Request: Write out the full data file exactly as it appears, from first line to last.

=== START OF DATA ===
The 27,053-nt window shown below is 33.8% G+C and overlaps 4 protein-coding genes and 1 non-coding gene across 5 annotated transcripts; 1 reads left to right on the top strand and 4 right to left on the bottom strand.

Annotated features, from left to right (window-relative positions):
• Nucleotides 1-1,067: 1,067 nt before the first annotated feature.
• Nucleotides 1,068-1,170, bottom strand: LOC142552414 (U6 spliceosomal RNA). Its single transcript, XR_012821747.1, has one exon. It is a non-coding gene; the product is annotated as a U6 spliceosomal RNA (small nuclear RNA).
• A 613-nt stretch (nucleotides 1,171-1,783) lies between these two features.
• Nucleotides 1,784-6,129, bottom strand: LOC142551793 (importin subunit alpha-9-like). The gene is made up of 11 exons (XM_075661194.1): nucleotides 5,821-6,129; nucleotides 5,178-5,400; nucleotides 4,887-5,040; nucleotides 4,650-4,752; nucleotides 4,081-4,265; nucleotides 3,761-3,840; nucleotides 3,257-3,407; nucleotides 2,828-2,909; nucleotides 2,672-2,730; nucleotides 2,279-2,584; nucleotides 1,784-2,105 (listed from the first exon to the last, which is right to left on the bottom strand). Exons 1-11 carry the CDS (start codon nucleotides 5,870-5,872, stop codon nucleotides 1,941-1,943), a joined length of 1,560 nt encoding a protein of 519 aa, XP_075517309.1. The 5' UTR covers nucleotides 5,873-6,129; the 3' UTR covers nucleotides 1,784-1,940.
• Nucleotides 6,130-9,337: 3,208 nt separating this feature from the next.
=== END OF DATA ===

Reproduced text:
The 27,053-nt window shown below is 33.8% G+C and overlaps 4 protein-coding genes and 1 non-coding gene across 5 annotated transcripts; 1 reads left to right on the top strand and 4 right to left on the bottom strand.

Annotated features, from left to right (window-relative positions):
• Nucleotides 1-1,067: 1,067 nt before the first annotated feature.
• Nucleotides 1,068-1,170, bottom strand: LOC142552414 (U6 spliceosomal RNA). Its single transcript, XR_012821747.1, has one exon. It is a non-coding gene; the product is annotated as a U6 spliceosomal RNA (small nuclear RNA).
• A 613-nt stretch (nucleotides 1,171-1,783) lies between these two features.
• Nucleotides 1,784-6,129, bottom strand: LOC142551793 (importin subunit alpha-9-like). The gene is made up of 11 exons (XM_075661194.1): nucleotides 5,821-6,129; nucleotides 5,178-5,400; nucleotides 4,887-5,040; nucleotides 4,650-4,752; nucleotides 4,081-4,265; nucleotides 3,761-3,840; nucleotides 3,257-3,407; nucleotides 2,828-2,909; nucleotides 2,672-2,730; nucleotides 2,279-2,584; nucleotides 1,784-2,105 (listed from the first exon to the last, which is right to left on the bottom strand). Exons 1-11 carry the CDS (start codon nucleotides 5,870-5,872, stop codon nucleotides 1,941-1,943), a joined length of 1,560 nt encoding a protein of 519 aa, XP_075517309.1. The 5' UTR covers nucleotides 5,873-6,129; the 3' UTR covers nucleotides 1,784-1,940.
• Nucleotides 6,130-9,337: 3,208 nt separating this feature from the next.